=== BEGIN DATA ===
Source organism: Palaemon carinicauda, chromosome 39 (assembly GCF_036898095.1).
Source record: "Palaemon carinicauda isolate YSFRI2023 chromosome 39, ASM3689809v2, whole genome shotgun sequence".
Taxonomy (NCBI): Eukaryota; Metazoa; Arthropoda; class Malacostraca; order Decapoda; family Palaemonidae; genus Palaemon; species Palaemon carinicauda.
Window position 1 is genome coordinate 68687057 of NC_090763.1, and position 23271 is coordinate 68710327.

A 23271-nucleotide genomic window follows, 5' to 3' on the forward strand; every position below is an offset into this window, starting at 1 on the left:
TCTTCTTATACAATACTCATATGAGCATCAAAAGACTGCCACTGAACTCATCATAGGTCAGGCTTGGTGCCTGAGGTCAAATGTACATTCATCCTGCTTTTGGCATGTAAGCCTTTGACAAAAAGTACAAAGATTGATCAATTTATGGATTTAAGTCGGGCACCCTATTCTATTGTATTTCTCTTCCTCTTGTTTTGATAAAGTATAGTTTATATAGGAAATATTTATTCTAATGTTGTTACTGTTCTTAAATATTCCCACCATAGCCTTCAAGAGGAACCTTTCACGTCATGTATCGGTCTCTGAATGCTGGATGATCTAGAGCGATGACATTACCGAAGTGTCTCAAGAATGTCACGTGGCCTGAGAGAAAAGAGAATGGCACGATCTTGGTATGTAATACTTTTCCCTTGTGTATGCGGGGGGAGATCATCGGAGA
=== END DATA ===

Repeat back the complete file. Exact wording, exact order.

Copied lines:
Source organism: Palaemon carinicauda, chromosome 39 (assembly GCF_036898095.1).
Source record: "Palaemon carinicauda isolate YSFRI2023 chromosome 39, ASM3689809v2, whole genome shotgun sequence".
Taxonomy (NCBI): Eukaryota; Metazoa; Arthropoda; class Malacostraca; order Decapoda; family Palaemonidae; genus Palaemon; species Palaemon carinicauda.
Window position 1 is genome coordinate 68687057 of NC_090763.1, and position 23271 is coordinate 68710327.

A 23271-nucleotide genomic window follows, 5' to 3' on the forward strand; every position below is an offset into this window, starting at 1 on the left:
TCTTCTTATACAATACTCATATGAGCATCAAAAGACTGCCACTGAACTCATCATAGGTCAGGCTTGGTGCCTGAGGTCAAATGTACATTCATCCTGCTTTTGGCATGTAAGCCTTTGACAAAAAGTACAAAGATTGATCAATTTATGGATTTAAGTCGGGCACCCTATTCTATTGTATTTCTCTTCCTCTTGTTTTGATAAAGTATAGTTTATATAGGAAATATTTATTCTAATGTTGTTACTGTTCTTAAATATTCCCACCATAGCCTTCAAGAGGAACCTTTCACGTCATGTATCGGTCTCTGAATGCTGGATGATCTAGAGCGATGACATTACCGAAGTGTCTCAAGAATGTCACGTGGCCTGAGAGAAAAGAGAATGGCACGATCTTGGTATGTAATACTTTTCCCTTGTGTATGCGGGGGGAGATCATCGGAGA